Wartislaw III (c. 1210 – 17 May 1264) was a Griffin duke of Pomerania-Demmin. Son of Casimir II of Pomerania-Demmin and Ingardis of Denmark, he was married to a Sophia of an unknown house. As he did not have any children, Pomerania-Demmin ceased to exist with his death.
Ingardis ruled Pomerania-Demmin in place of young Wartislaw from Casimir's death 1219 until 1226. At that time, Pomerania-Demmin as well as the other part duchy Pomerania-Stettin were under Danish overlordship, which diminished after the 1227 Battle of Bornhöved and was finally dismissed when Wartislaw successfully countered a Danish expedition in 1234 with his Lübeck allies.
1236 was a harsh year for Pomerania-Demmin, as Wartislaw lost a great part of his possessions to his rivaling neighbors Mecklenburg and the Margraviate of Brandenburg. First, a Mecklenburgian expedition led by Henry Borwin III of Mecklenburg-Rostock annexed most of Circipania, the western part of the duchy comprising the terrae Gnoien, Altkalen and Demmin, leaving only the residential burgh of Demmin under Wartislaw's control. Also, Wartislaw had to recognize Brandenburg's overlordship over the remainder of his duchy in the 1236 Treaty of Kremmen. In the same treaty, he ceded the terrae Stargard, Wustrow and Beseritz to Brandenburg, which soon after were taken over by Mecklenburg and became known as Mecklenburg-Strelitz.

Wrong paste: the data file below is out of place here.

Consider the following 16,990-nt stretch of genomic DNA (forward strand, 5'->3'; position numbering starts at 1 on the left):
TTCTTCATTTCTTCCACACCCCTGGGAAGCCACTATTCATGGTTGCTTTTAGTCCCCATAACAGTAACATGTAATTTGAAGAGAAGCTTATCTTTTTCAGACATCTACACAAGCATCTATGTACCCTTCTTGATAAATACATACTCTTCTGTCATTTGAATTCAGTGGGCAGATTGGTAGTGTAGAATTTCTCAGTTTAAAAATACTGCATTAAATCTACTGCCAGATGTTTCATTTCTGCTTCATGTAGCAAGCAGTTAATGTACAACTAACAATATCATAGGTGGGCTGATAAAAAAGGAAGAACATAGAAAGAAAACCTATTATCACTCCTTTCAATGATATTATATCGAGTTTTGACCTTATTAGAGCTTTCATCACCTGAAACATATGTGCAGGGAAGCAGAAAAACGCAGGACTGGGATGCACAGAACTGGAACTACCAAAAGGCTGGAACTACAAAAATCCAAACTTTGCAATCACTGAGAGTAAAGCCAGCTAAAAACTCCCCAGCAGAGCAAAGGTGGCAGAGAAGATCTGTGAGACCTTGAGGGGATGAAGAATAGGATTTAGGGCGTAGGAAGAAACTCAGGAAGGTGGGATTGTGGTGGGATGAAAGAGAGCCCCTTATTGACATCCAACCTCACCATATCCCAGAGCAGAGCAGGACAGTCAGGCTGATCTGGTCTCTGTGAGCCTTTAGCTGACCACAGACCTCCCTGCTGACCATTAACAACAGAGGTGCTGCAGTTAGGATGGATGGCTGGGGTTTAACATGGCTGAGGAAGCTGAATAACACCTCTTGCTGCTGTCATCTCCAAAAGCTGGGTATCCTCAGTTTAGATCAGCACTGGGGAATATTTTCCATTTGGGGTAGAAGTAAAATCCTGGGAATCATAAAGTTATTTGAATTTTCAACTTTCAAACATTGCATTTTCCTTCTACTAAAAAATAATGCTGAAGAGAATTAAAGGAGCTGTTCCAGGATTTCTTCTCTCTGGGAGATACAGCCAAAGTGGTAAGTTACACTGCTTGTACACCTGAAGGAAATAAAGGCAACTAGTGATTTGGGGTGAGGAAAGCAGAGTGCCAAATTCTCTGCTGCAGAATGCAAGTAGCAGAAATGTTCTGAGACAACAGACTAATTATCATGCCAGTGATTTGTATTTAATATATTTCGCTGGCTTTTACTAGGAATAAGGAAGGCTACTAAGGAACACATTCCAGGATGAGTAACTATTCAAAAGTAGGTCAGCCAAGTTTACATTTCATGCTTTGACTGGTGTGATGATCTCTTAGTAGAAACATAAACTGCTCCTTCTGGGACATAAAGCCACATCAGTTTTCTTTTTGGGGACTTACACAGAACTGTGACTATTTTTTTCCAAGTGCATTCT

Yet, in the North, Wartislaw was able to expand his sphere of influence up to the Ryck river into the territory of Hilda, now Eldena abbey set up there by the princes of Rügen. Wartislaw involved into developing Eldena's market and coastal settlement Greifswald by granting it market rights together with the Rugian prince and received the town as a fief from Eldena in 1248.
Besides his struggles with his neighbors, Wartislaw enforced the Ostsiedlung in his duchy like his cousin and Pomeranian co-ruler Barnim I of Pomerania-Stettin. He invited German nobles to join his court and settlers to develop the countryside, also, he granted German town law in its Lübeck law specification to the growing towns of Greifswald (1250), Demmin (~ 1250), Kolberg (now Kołobrzeg) (1255, along with Cammin bishop Hermann von Gleichen), Greifenberg (now Gryfice) (1262), also, together with Barnim I of Pomerania-Stettin, Wolgast (1257), Wollin (now Wolin) (1262) and Stavenhagen (1252).
When Wartislaw died without leaving a son, Pomerania-Demmin would have fallen to Brandenburg, if Barnim I had not been accepted as co-ruler in the 1250 Treaty of Landin and therefore integrated what was left of Pomerania-Demmin after the territorial losses of 1236 into his Stettin-based duchy. Wartislaw III's and his mother Ingardis' burial site is Eldena Abbey near Greifswald.
- Dietmar Lucht: Herzog Wartislaw III. von Pommern. In: Baltische Studien, Neue Folge Bd. 53, 1967, S. 13–15.
- Edward Rymar: Rodowód Książąt pomorskich, Szczecin 2005, S. 151–154.